DENVER (AP) — The Colorado Classic will be a stand-alone women's bicycle race next year, eliminating the need to divide limited resources on separate men's and women's competitions, organizers said.
The races scheduled for Aug. 22-25 are expected to attract 20 teams. The locations have not yet been set, The Denver Post reported Tuesday.
The change would allow organizers to set up "one great race instead of two average ones," said Ken Gart, chairman of RPM Events Group.
Colorado Gov.-elect Jared Polis said the rearranged event has the potential to become "the premier women's race in the Western Hemisphere."
The prize money next year will be $75,000, $5,000 more than the purse for the men's races this year, Gart said. The women's prize this year was $20,000.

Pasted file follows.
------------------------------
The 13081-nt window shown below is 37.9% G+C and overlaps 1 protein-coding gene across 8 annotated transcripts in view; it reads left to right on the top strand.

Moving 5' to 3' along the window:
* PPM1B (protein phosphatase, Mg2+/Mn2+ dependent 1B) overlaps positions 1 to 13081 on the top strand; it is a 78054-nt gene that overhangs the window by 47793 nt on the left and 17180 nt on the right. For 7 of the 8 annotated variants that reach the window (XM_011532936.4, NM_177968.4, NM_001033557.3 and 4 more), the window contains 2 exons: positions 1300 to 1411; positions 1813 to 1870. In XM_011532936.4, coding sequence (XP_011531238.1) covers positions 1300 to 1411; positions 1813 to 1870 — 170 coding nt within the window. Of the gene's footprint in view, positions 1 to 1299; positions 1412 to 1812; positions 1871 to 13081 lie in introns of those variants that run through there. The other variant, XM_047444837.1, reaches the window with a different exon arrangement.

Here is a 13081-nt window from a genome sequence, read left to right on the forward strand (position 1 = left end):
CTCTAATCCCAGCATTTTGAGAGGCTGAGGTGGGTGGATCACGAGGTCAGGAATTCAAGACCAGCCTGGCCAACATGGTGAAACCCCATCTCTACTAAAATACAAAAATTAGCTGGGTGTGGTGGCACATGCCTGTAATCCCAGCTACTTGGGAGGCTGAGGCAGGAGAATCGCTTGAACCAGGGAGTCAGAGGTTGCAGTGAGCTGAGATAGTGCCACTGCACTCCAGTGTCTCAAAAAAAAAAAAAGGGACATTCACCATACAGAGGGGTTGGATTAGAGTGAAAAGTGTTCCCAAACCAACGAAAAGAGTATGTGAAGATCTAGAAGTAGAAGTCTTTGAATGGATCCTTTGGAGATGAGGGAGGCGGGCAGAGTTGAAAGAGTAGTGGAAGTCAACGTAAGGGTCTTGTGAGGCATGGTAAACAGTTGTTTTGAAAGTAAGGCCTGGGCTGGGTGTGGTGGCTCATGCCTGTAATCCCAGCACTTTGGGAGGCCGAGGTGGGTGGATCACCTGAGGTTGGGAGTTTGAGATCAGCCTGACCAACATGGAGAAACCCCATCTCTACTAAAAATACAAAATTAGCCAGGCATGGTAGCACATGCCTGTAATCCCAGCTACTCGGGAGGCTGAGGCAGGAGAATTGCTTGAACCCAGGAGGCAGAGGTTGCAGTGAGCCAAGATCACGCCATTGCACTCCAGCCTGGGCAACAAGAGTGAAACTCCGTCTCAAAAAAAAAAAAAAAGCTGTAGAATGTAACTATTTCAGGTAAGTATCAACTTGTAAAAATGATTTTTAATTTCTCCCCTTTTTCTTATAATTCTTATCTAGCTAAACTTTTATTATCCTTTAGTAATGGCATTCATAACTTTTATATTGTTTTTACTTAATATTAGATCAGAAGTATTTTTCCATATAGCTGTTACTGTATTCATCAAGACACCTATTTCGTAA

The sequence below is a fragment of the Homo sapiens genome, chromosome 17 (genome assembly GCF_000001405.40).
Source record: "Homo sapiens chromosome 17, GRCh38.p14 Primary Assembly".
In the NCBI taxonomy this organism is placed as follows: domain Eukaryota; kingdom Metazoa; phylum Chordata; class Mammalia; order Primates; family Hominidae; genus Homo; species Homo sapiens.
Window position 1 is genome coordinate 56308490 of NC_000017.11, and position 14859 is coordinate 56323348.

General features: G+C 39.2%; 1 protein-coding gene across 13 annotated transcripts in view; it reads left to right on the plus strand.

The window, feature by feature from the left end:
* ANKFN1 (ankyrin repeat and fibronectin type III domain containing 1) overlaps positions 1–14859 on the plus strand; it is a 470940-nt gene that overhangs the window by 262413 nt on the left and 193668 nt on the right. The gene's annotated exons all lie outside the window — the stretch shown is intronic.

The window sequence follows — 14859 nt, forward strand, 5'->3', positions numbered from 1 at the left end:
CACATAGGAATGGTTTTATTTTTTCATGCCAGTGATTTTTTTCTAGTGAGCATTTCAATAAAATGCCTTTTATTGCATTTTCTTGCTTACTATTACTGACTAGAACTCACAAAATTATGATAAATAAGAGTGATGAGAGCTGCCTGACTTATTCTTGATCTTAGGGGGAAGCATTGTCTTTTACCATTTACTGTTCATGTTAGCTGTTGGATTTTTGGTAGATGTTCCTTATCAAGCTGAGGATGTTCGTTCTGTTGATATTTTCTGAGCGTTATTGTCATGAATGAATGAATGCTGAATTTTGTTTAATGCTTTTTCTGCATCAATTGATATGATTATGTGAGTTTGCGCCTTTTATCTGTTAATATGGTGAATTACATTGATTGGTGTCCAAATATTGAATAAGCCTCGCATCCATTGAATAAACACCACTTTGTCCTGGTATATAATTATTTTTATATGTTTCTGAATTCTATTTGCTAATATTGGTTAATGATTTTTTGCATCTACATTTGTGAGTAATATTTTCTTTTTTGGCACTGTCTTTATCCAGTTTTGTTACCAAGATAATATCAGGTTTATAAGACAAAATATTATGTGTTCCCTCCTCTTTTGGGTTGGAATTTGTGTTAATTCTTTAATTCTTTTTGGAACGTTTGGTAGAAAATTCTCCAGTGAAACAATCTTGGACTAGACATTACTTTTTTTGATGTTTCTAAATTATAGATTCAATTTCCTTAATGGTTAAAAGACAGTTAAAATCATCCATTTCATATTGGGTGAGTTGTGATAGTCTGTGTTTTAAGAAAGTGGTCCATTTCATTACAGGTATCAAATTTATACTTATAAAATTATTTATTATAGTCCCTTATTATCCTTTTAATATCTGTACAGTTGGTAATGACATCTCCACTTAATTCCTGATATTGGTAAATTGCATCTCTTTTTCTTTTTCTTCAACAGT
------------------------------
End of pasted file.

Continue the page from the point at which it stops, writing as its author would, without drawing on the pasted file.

"We love men's cycling. We're proud of the work our team has done the last couple of years, and I think we were very innovative, but our ability to impact men's cycling really was very minimal," Gart said. "Our potential to impact women's cycling around the globe, we think, is really dramatic."
From the reconfiguration, organizers would be able to design longer and more challenging race stages than those in past years, said Sean Petty, who was race director of the women's races the past two years.
"This is a monumental day for women's cycling," Petty said. "It's a huge paradigm shift. Normally, when you hear about a race going away, it's the women's race. This is flipping the script."
Information from: The Denver Post, http://www.denverpost.com